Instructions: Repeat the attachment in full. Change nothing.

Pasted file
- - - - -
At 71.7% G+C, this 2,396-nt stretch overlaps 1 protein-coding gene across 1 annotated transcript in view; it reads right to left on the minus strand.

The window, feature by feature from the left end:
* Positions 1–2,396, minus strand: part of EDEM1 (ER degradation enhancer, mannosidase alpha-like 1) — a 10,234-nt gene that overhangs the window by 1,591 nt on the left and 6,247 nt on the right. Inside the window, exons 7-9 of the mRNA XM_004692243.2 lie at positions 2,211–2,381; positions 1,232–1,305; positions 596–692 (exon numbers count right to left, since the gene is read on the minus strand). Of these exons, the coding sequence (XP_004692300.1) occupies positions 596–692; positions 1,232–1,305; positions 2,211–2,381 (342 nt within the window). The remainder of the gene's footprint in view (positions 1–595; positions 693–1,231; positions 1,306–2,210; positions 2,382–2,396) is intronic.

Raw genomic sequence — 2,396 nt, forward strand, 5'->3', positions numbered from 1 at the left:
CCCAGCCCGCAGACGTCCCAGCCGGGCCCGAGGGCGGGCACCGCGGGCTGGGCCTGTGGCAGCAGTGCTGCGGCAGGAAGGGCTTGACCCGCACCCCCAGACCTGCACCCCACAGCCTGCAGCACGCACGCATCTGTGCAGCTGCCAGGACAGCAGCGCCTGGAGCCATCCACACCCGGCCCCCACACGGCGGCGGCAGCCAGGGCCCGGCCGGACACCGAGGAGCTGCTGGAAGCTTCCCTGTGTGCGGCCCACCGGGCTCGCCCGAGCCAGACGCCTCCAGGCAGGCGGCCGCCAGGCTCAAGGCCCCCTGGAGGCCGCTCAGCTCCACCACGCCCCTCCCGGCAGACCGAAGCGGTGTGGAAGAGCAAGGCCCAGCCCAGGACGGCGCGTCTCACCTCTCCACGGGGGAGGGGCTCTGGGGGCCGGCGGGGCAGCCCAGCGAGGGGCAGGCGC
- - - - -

At 71.7% G+C, this 2,396-nt stretch overlaps 1 protein-coding gene across 1 annotated transcript in view; it reads right to left on the minus strand.

The window, feature by feature from the left end:
* Positions 1–2,396, minus strand: part of EDEM1 (ER degradation enhancer, mannosidase alpha-like 1) — a 10,234-nt gene that overhangs the window by 1,591 nt on the left and 6,247 nt on the right. Inside the window, exons 7-9 of the mRNA XM_004692243.2 lie at positions 2,211–2,381; positions 1,232–1,305; positions 596–692 (exon numbers count right to left, since the gene is read on the minus strand). Of these exons, the coding sequence (XP_004692300.1) occupies positions 596–692; positions 1,232–1,305; positions 2,211–2,381 (342 nt within the window). The remainder of the gene's footprint in view (positions 1–595; positions 693–1,231; positions 1,306–2,210; positions 2,382–2,396) is intronic.

Raw genomic sequence — 2,396 nt, forward strand, 5'->3', positions numbered from 1 at the left:
CCCAGCCCGCAGACGTCCCAGCCGGGCCCGAGGGCGGGCACCGCGGGCTGGGCCTGTGGCAGCAGTGCTGCGGCAGGAAGGGCTTGACCCGCACCCCCAGACCTGCACCCCACAGCCTGCAGCACGCACGCATCTGTGCAGCTGCCAGGACAGCAGCGCCTGGAGCCATCCACACCCGGCCCCCACACGGCGGCGGCAGCCAGGGCCCGGCCGGACACCGAGGAGCTGCTGGAAGCTTCCCTGTGTGCGGCCCACCGGGCTCGCCCGAGCCAGACGCCTCCAGGCAGGCGGCCGCCAGGCTCAAGGCCCCCTGGAGGCCGCTCAGCTCCACCACGCCCCTCCCGGCAGACCGAAGCGGTGTGGAAGAGCAAGGCCCAGCCCAGGACGGCGCGTCTCACCTCTCCACGGGGGAGGGGCTCTGGGGGCCGGCGGGGCAGCCCAGCGAGGGGCAGGCGC